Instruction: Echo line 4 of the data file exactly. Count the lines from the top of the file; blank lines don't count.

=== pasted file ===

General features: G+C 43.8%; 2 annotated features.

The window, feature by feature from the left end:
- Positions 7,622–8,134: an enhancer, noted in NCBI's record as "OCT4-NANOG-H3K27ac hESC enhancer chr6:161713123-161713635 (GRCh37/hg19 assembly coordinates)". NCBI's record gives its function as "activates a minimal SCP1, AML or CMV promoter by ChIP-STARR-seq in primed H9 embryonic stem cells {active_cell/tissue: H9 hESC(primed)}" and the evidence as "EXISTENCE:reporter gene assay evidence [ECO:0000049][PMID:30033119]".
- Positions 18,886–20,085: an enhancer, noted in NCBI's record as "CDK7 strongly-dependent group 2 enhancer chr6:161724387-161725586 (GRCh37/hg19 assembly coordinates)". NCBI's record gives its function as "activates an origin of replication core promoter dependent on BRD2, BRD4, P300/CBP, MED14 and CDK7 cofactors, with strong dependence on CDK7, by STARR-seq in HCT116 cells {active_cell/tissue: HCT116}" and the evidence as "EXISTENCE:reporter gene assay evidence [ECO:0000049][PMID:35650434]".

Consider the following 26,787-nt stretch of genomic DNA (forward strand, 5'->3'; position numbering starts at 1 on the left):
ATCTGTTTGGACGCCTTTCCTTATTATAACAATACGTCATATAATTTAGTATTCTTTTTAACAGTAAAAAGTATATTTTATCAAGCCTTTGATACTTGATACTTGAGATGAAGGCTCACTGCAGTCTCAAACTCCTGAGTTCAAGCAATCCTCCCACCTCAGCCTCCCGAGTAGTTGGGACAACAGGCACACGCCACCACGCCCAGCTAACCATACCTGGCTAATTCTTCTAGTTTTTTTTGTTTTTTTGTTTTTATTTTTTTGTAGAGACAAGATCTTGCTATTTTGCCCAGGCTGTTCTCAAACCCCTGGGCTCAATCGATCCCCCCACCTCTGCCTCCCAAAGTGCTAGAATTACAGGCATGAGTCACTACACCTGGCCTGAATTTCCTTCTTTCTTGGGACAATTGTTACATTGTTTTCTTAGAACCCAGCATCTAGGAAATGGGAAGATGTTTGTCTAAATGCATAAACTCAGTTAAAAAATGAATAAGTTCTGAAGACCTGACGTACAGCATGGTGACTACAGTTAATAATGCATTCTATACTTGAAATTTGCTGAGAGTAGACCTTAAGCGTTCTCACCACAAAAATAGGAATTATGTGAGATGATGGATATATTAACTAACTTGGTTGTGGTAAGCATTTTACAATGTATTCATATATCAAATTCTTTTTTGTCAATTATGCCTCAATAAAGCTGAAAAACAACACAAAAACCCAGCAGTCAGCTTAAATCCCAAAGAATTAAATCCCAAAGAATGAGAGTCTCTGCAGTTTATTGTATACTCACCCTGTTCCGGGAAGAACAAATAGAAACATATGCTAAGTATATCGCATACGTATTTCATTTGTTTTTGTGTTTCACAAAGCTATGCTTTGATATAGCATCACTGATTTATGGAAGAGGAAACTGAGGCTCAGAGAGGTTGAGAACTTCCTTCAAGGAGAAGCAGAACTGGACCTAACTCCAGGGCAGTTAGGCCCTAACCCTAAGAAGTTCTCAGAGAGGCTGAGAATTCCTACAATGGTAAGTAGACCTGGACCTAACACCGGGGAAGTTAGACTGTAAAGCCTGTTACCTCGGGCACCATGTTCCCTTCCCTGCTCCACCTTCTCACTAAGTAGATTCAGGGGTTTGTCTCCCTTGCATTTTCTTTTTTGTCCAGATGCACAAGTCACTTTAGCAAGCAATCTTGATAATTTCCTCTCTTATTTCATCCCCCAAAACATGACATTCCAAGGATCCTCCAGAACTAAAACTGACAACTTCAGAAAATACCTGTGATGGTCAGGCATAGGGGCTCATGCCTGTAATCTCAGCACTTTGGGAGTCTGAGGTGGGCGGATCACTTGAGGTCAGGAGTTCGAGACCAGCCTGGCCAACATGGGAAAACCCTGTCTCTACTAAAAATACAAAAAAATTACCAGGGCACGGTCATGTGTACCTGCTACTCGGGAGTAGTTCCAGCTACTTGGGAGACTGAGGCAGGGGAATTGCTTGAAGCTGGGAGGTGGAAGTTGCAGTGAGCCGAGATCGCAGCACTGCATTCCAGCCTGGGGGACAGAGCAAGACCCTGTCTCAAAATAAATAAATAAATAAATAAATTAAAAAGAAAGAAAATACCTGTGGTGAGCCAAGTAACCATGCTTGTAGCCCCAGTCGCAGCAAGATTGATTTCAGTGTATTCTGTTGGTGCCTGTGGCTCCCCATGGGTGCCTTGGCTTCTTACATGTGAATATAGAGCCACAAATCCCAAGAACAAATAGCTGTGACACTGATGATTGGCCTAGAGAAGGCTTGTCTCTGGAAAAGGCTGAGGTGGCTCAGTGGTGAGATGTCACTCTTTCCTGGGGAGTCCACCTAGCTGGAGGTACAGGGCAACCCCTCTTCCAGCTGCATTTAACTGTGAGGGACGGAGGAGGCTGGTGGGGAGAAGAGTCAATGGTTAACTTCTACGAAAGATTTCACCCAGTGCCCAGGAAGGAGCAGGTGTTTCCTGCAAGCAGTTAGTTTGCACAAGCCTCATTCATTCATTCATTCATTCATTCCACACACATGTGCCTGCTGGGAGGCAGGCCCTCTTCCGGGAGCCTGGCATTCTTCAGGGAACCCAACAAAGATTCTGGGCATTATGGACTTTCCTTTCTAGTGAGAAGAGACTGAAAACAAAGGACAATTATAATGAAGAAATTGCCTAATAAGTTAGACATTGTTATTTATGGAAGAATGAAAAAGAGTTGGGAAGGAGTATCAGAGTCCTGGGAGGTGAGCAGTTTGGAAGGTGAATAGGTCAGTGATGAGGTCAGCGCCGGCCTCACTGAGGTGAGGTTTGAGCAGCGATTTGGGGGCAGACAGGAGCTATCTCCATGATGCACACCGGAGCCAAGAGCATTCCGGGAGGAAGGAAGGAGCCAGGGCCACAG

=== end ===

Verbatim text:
- Positions 18,886–20,085: an enhancer, noted in NCBI's record as "CDK7 strongly-dependent group 2 enhancer chr6:161724387-161725586 (GRCh37/hg19 assembly coordinates)". NCBI's record gives its function as "activates an origin of replication core promoter dependent on BRD2, BRD4, P300/CBP, MED14 and CDK7 cofactors, with strong dependence on CDK7, by STARR-seq in HCT116 cells {active_cell/tissue: HCT116}" and the evidence as "EXISTENCE:reporter gene assay evidence [ECO:0000049][PMID:35650434]".